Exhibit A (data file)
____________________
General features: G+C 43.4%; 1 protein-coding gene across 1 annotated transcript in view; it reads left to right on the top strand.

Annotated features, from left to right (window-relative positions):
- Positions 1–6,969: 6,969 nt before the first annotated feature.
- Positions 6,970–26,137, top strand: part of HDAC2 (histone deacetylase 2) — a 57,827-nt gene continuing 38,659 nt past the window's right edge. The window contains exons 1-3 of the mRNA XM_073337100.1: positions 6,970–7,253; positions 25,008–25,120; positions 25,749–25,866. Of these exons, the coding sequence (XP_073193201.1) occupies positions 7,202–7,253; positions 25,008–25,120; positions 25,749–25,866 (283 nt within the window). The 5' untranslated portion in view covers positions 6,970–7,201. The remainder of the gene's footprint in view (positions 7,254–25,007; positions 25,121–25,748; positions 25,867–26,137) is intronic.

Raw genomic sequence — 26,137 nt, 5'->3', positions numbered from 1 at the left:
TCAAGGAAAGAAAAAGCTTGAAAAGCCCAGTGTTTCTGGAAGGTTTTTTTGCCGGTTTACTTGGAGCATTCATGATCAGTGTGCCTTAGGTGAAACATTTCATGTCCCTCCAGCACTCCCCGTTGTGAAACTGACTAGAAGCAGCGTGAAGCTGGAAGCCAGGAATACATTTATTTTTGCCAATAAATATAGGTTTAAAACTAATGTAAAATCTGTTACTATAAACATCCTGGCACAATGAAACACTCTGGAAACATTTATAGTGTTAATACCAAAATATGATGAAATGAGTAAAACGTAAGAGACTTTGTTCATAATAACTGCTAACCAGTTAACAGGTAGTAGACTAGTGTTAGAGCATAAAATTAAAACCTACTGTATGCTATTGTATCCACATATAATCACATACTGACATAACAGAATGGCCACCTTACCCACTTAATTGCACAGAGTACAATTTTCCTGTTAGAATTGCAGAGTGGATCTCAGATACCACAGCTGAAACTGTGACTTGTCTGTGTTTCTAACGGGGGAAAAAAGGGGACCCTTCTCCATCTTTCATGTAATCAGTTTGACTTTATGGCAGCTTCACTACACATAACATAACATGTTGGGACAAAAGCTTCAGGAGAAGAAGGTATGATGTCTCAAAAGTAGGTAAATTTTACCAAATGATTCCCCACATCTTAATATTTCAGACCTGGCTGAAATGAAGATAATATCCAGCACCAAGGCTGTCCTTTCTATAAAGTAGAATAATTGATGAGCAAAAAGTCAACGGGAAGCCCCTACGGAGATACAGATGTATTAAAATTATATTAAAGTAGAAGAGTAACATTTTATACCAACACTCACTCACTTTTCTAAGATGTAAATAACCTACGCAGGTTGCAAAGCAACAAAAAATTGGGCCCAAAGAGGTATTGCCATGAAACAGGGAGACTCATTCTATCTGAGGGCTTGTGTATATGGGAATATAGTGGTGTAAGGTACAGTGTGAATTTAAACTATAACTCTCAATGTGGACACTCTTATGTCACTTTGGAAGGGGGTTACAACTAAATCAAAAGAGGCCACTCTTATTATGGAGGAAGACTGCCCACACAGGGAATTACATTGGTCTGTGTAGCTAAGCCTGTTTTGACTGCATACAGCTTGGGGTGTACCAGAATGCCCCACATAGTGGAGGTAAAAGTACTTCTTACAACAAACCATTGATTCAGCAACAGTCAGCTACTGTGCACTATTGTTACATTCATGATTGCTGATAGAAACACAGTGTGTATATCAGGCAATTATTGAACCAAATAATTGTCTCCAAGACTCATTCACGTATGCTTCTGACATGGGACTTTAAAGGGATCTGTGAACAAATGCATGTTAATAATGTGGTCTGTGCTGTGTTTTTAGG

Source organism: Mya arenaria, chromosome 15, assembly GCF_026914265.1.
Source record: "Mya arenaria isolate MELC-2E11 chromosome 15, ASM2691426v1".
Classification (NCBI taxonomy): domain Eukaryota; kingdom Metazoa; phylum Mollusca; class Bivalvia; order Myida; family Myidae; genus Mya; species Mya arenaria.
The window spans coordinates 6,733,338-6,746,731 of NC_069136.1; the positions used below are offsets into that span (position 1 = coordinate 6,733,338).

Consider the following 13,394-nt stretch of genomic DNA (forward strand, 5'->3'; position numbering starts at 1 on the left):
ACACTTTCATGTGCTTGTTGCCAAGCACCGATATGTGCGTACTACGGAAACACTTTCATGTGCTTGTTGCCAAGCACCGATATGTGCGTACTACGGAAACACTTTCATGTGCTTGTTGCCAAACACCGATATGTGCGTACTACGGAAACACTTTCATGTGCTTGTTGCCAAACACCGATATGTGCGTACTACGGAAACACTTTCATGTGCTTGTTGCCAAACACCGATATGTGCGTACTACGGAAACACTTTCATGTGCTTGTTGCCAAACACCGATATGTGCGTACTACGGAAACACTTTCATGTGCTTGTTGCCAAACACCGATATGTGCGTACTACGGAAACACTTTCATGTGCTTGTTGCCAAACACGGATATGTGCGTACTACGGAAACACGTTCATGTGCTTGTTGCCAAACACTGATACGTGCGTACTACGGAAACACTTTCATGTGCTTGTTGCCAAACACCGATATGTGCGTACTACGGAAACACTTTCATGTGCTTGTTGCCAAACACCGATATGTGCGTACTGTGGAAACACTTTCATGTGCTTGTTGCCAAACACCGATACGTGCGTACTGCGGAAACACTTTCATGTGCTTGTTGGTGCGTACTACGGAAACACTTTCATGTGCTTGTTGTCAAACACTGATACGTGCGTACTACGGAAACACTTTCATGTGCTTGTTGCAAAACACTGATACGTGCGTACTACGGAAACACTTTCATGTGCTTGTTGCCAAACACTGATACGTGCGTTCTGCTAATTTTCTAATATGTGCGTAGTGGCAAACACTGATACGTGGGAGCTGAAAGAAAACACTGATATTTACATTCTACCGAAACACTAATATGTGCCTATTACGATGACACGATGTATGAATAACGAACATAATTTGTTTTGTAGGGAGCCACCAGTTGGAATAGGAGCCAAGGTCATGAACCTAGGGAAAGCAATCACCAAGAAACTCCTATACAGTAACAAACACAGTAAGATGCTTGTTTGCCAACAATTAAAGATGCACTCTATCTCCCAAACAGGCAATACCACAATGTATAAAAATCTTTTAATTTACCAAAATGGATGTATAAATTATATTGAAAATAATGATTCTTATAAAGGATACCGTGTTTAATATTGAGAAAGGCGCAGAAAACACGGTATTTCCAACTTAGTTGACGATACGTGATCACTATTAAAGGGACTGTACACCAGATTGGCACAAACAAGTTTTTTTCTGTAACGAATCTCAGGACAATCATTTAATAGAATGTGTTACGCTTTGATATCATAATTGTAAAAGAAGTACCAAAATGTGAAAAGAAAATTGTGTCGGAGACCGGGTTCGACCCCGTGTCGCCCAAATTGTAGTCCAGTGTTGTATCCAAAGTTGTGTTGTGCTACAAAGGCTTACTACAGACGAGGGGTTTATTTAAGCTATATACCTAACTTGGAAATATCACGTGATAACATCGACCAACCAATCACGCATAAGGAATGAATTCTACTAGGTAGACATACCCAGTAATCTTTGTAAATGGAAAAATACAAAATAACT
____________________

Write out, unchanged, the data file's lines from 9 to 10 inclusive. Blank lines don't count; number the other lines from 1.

Classification (NCBI taxonomy): domain Eukaryota; kingdom Metazoa; phylum Mollusca; class Bivalvia; order Myida; family Myidae; genus Mya; species Mya arenaria.
The window spans coordinates 6,733,338-6,746,731 of NC_069136.1; the positions used below are offsets into that span (position 1 = coordinate 6,733,338).